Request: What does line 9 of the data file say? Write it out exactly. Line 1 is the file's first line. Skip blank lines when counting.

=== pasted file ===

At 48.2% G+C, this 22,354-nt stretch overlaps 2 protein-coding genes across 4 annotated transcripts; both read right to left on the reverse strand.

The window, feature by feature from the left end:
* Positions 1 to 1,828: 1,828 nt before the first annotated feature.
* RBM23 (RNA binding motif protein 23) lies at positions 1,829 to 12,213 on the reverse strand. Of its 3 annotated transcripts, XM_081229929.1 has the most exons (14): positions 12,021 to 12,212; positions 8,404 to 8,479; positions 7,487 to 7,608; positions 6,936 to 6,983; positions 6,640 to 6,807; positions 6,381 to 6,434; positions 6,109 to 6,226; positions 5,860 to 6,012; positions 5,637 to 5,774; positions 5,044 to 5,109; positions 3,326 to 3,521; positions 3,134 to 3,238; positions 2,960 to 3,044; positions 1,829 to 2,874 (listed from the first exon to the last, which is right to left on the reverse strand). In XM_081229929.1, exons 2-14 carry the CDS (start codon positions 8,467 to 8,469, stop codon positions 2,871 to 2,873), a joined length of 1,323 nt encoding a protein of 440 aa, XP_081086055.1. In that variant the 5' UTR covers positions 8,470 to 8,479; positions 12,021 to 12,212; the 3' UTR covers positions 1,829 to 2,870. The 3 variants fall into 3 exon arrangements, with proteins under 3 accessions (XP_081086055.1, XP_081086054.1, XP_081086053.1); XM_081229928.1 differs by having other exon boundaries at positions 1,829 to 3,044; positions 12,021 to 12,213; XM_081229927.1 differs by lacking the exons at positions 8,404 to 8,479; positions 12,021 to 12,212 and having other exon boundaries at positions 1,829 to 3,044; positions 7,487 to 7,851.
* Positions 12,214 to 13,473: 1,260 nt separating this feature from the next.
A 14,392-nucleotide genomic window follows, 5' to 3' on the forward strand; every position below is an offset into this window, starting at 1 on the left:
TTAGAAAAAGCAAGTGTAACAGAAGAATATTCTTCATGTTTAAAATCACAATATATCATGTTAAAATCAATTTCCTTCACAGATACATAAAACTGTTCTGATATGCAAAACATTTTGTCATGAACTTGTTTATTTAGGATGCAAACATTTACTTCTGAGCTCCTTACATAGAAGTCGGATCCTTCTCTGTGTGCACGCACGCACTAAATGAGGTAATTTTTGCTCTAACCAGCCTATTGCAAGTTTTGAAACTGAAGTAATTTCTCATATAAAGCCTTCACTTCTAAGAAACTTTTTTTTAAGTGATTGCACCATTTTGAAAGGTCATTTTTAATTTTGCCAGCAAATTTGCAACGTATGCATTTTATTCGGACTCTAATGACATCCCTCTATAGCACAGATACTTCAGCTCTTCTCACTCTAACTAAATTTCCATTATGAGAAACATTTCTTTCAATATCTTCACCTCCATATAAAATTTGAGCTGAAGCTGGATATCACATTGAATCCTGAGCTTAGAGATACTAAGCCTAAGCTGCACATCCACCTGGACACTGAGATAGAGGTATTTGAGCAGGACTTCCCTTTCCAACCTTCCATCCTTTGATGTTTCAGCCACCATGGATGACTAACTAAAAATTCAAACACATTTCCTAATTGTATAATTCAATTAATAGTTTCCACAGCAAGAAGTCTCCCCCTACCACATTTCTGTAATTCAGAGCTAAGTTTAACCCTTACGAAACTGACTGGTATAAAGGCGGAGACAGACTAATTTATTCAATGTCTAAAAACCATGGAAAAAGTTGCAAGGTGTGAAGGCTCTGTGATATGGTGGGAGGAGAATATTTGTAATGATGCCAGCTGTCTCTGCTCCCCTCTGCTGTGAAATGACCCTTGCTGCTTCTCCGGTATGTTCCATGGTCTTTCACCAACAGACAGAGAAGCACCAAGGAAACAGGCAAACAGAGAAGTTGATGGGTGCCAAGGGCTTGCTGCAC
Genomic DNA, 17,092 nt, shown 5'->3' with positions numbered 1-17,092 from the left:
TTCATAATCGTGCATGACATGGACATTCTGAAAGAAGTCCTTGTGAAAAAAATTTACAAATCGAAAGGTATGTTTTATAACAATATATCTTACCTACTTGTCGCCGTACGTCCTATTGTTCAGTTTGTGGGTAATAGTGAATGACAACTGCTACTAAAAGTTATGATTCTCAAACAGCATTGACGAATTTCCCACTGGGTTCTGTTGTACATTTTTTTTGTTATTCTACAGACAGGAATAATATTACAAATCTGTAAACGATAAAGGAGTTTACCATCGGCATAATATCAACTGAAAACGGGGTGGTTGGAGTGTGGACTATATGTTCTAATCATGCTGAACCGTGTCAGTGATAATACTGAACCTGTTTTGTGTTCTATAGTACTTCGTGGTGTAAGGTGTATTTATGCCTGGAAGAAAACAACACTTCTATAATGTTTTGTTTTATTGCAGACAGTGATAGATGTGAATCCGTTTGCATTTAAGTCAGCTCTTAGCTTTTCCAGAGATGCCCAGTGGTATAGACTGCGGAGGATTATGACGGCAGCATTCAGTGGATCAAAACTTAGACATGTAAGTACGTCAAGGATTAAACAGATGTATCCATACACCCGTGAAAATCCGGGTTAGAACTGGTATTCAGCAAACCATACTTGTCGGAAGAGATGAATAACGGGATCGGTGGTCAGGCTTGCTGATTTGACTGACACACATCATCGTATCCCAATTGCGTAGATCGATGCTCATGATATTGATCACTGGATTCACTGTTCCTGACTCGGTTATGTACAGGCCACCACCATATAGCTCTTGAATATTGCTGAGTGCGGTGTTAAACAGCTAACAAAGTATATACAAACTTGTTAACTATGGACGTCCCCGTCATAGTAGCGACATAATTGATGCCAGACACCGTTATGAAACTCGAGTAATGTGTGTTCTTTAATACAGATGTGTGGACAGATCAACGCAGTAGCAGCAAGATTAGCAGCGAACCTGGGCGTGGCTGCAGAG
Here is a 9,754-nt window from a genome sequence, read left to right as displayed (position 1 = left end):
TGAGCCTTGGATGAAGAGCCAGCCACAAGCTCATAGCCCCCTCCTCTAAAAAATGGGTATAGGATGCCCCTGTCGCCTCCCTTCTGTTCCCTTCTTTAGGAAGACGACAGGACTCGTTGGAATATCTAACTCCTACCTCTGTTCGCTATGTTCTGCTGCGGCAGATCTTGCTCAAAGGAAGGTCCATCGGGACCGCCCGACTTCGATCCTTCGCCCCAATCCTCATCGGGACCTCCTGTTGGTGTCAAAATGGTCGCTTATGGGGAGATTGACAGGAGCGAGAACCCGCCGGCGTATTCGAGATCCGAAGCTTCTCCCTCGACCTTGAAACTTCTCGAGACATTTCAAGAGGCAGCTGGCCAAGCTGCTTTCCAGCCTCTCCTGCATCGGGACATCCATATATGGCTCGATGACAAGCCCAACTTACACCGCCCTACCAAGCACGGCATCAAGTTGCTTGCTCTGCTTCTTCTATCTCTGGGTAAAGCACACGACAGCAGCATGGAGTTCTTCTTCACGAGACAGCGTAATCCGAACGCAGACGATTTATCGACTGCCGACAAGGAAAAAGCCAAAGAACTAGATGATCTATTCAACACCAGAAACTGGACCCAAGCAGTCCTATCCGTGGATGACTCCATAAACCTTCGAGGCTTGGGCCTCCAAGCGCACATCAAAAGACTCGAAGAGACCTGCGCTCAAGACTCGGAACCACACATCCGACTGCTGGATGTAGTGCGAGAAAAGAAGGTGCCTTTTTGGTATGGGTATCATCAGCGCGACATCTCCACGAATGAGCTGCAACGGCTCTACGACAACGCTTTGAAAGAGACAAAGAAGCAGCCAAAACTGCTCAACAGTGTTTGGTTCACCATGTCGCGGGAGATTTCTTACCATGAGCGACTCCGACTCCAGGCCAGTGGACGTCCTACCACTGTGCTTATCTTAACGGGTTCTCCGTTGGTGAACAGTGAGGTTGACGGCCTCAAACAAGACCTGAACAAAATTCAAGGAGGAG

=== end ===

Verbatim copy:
TTCATAATCGTGCATGACATGGACATTCTGAAAGAAGTCCTTGTGAAAAAAATTTACAAATCGAAAGGTATGTTTTATAACAATATATCTTACCTACTTGTCGCCGTACGTCCTATTGTTCAGTTTGTGGGTAATAGTGAATGACAACTGCTACTAAAAGTTATGATTCTCAAACAGCATTGACGAATTTCCCACTGGGTTCTGTTGTACATTTTTTTTGTTATTCTACAGACAGGAATAATATTACAAATCTGTAAACGATAAAGGAGTTTACCATCGGCATAATATCAACTGAAAACGGGGTGGTTGGAGTGTGGACTATATGTTCTAATCATGCTGAACCGTGTCAGTGATAATACTGAACCTGTTTTGTGTTCTATAGTACTTCGTGGTGTAAGGTGTATTTATGCCTGGAAGAAAACAACACTTCTATAATGTTTTGTTTTATTGCAGACAGTGATAGATGTGAATCCGTTTGCATTTAAGTCAGCTCTTAGCTTTTCCAGAGATGCCCAGTGGTATAGACTGCGGAGGATTATGACGGCAGCATTCAGTGGATCAAAACTTAGACATGTAAGTACGTCAAGGATTAAACAGATGTATCCATACACCCGTGAAAATCCGGGTTAGAACTGGTATTCAGCAAACCATACTTGTCGGAAGAGATGAATAACGGGATCGGTGGTCAGGCTTGCTGATTTGACTGACACACATCATCGTATCCCAATTGCGTAGATCGATGCTCATGATATTGATCACTGGATTCACTGTTCCTGACTCGGTTATGTACAGGCCACCACCATATAGCTCTTGAATATTGCTGAGTGCGGTGTTAAACAGCTAACAAAGTATATACAAACTTGTTAACTATGGACGTCCCCGTCATAGTAGCGACATAATTGATGCCAGACACCGTTATGAAACTCGAGTAATGTGTGTTCTTTAATACAGATGTGTGGACAGATCAACGCAGTAGCAGCAAGATTAGCAGCGAACCTGGGCGTGGCTGCAGAG